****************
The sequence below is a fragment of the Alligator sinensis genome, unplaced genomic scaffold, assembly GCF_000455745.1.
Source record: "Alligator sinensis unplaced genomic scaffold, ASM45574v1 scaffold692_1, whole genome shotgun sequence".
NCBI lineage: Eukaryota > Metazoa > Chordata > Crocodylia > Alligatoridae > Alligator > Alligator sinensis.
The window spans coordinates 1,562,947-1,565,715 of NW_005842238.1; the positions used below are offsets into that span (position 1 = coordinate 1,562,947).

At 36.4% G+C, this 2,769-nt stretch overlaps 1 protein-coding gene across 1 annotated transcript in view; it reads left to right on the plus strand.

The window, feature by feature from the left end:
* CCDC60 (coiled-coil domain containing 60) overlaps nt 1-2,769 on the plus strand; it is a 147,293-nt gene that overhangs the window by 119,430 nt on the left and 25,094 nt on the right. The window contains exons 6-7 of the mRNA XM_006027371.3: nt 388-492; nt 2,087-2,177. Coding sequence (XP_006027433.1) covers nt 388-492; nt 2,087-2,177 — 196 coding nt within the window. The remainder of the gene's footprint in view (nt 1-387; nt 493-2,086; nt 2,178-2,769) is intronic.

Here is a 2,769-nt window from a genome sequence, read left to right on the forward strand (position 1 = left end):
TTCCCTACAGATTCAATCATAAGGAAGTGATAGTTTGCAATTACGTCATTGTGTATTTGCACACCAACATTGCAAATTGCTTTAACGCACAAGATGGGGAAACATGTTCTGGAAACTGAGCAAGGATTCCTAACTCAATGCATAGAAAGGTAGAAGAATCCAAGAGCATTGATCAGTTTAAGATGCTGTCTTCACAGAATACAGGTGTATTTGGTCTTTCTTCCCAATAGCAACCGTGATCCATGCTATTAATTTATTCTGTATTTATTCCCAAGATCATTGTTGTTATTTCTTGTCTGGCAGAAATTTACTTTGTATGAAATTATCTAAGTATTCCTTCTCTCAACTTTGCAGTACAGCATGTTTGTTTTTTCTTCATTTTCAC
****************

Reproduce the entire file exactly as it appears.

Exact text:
The sequence below is a fragment of the Alligator sinensis genome, unplaced genomic scaffold, assembly GCF_000455745.1.
Source record: "Alligator sinensis unplaced genomic scaffold, ASM45574v1 scaffold692_1, whole genome shotgun sequence".
NCBI lineage: Eukaryota > Metazoa > Chordata > Crocodylia > Alligatoridae > Alligator > Alligator sinensis.
The window spans coordinates 1,562,947-1,565,715 of NW_005842238.1; the positions used below are offsets into that span (position 1 = coordinate 1,562,947).

At 36.4% G+C, this 2,769-nt stretch overlaps 1 protein-coding gene across 1 annotated transcript in view; it reads left to right on the plus strand.

The window, feature by feature from the left end:
* CCDC60 (coiled-coil domain containing 60) overlaps nt 1-2,769 on the plus strand; it is a 147,293-nt gene that overhangs the window by 119,430 nt on the left and 25,094 nt on the right. The window contains exons 6-7 of the mRNA XM_006027371.3: nt 388-492; nt 2,087-2,177. Coding sequence (XP_006027433.1) covers nt 388-492; nt 2,087-2,177 — 196 coding nt within the window. The remainder of the gene's footprint in view (nt 1-387; nt 493-2,086; nt 2,178-2,769) is intronic.

Here is a 2,769-nt window from a genome sequence, read left to right on the forward strand (position 1 = left end):
TTCCCTACAGATTCAATCATAAGGAAGTGATAGTTTGCAATTACGTCATTGTGTATTTGCACACCAACATTGCAAATTGCTTTAACGCACAAGATGGGGAAACATGTTCTGGAAACTGAGCAAGGATTCCTAACTCAATGCATAGAAAGGTAGAAGAATCCAAGAGCATTGATCAGTTTAAGATGCTGTCTTCACAGAATACAGGTGTATTTGGTCTTTCTTCCCAATAGCAACCGTGATCCATGCTATTAATTTATTCTGTATTTATTCCCAAGATCATTGTTGTTATTTCTTGTCTGGCAGAAATTTACTTTGTATGAAATTATCTAAGTATTCCTTCTCTCAACTTTGCAGTACAGCATGTTTGTTTTTTCTTCATTTTCAC